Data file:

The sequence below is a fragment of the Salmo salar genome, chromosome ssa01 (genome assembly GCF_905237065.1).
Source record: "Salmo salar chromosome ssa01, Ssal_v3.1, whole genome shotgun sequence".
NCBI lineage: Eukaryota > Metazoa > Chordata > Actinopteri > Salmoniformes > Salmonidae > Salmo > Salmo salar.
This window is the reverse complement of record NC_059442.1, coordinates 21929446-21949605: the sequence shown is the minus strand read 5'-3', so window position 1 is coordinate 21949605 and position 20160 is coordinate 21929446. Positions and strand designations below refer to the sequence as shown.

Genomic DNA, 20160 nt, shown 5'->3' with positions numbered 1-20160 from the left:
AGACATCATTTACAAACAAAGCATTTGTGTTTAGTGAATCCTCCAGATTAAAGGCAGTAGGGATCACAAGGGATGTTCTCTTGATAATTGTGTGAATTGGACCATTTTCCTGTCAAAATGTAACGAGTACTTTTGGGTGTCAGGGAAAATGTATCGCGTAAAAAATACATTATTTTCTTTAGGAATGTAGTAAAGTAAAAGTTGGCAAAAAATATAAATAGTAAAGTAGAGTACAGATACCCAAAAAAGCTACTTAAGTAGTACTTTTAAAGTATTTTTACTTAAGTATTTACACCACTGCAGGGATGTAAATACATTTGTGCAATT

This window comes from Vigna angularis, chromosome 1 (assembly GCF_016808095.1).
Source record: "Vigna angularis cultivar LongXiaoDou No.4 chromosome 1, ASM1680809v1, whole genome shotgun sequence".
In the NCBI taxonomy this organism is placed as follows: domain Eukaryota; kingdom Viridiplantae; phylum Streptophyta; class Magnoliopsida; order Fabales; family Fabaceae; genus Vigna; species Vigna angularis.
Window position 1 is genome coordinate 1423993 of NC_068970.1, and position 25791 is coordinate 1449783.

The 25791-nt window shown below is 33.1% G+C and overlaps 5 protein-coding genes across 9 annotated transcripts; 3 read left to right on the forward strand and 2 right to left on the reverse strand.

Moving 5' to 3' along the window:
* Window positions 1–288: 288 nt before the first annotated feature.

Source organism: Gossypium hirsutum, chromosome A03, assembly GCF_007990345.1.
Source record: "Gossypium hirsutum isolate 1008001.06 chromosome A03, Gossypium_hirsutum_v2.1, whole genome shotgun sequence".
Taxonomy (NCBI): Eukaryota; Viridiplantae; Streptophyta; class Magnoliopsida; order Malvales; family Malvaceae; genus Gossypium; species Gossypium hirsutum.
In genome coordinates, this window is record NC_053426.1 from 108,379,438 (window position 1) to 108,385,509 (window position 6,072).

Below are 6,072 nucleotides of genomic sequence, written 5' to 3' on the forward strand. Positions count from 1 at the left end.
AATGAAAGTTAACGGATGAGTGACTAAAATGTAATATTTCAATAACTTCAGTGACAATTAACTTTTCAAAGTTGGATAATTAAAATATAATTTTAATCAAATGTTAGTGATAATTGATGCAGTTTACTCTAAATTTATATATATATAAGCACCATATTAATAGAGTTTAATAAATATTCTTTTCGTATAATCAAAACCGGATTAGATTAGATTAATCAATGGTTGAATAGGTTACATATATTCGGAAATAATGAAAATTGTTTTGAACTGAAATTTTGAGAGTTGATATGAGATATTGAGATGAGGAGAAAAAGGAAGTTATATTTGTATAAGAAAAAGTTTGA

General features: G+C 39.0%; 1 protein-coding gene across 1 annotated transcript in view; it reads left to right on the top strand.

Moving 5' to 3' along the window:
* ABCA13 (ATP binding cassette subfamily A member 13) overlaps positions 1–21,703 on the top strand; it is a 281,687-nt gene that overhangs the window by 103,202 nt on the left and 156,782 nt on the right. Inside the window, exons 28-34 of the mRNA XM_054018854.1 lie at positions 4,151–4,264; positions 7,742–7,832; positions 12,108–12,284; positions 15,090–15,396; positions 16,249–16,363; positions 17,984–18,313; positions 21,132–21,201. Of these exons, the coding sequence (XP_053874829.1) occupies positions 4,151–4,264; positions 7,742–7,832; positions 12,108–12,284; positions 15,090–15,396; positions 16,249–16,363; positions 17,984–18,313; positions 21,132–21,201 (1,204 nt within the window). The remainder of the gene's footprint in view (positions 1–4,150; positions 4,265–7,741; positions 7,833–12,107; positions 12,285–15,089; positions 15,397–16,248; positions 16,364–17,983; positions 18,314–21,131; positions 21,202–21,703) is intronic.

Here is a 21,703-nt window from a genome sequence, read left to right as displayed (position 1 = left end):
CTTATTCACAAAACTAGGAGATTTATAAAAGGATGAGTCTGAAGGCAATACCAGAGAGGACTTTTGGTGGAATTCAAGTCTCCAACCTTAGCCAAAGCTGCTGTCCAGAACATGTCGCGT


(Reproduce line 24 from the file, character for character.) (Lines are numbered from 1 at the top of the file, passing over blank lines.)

CTTATTCACAAAACTAGGAGATTTATAAAAGGATGAGTCTGAAGGCAATACCAGAGAGGACTTTTGGTGGAATTCAAGTCTCCAACCTTAGCCAAAGCTGCTGTCCAGAACATGTCGCGT